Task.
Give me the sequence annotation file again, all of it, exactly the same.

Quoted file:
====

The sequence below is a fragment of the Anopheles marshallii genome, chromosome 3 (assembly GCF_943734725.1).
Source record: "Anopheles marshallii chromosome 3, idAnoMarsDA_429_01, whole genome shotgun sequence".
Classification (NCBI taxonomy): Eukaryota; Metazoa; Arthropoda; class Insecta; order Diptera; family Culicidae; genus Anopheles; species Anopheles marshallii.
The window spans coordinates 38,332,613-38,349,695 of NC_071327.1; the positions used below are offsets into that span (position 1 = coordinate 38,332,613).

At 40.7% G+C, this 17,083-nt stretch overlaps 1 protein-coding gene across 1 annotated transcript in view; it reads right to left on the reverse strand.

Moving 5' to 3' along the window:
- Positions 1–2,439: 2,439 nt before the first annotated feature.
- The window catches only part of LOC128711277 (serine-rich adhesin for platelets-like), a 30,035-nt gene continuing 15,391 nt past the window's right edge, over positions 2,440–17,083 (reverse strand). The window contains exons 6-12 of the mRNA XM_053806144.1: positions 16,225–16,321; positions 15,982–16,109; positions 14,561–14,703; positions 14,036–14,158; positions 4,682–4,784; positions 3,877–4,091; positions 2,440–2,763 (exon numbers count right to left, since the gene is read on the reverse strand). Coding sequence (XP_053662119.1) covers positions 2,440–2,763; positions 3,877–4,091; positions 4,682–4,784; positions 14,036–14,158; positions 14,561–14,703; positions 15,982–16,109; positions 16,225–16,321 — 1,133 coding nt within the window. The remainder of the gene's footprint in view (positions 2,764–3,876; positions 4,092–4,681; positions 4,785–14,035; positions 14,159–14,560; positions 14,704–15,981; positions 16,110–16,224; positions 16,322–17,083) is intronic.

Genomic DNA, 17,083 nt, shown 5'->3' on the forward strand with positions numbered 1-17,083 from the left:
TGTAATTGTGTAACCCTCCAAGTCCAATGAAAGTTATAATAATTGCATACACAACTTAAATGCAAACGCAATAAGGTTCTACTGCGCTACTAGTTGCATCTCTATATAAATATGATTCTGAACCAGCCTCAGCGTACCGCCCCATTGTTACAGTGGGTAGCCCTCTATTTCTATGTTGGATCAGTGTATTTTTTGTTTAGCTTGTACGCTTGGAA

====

The sequence below is a fragment of the Anopheles marshallii genome, chromosome 3 (assembly GCF_943734725.1).
Source record: "Anopheles marshallii chromosome 3, idAnoMarsDA_429_01, whole genome shotgun sequence".
Classification (NCBI taxonomy): Eukaryota; Metazoa; Arthropoda; class Insecta; order Diptera; family Culicidae; genus Anopheles; species Anopheles marshallii.
The window spans coordinates 38,332,613-38,349,695 of NC_071327.1; the positions used below are offsets into that span (position 1 = coordinate 38,332,613).

At 40.7% G+C, this 17,083-nt stretch overlaps 1 protein-coding gene across 1 annotated transcript in view; it reads right to left on the reverse strand.

Moving 5' to 3' along the window:
- Positions 1–2,439: 2,439 nt before the first annotated feature.
- The window catches only part of LOC128711277 (serine-rich adhesin for platelets-like), a 30,035-nt gene continuing 15,391 nt past the window's right edge, over positions 2,440–17,083 (reverse strand). The window contains exons 6-12 of the mRNA XM_053806144.1: positions 16,225–16,321; positions 15,982–16,109; positions 14,561–14,703; positions 14,036–14,158; positions 4,682–4,784; positions 3,877–4,091; positions 2,440–2,763 (exon numbers count right to left, since the gene is read on the reverse strand). Coding sequence (XP_053662119.1) covers positions 2,440–2,763; positions 3,877–4,091; positions 4,682–4,784; positions 14,036–14,158; positions 14,561–14,703; positions 15,982–16,109; positions 16,225–16,321 — 1,133 coding nt within the window. The remainder of the gene's footprint in view (positions 2,764–3,876; positions 4,092–4,681; positions 4,785–14,035; positions 14,159–14,560; positions 14,704–15,981; positions 16,110–16,224; positions 16,322–17,083) is intronic.

Genomic DNA, 17,083 nt, shown 5'->3' on the forward strand with positions numbered 1-17,083 from the left:
TGTAATTGTGTAACCCTCCAAGTCCAATGAAAGTTATAATAATTGCATACACAACTTAAATGCAAACGCAATAAGGTTCTACTGCGCTACTAGTTGCATCTCTATATAAATATGATTCTGAACCAGCCTCAGCGTACCGCCCCATTGTTACAGTGGGTAGCCCTCTATTTCTATGTTGGATCAGTGTATTTTTTGTTTAGCTTGTACGCTTGGAA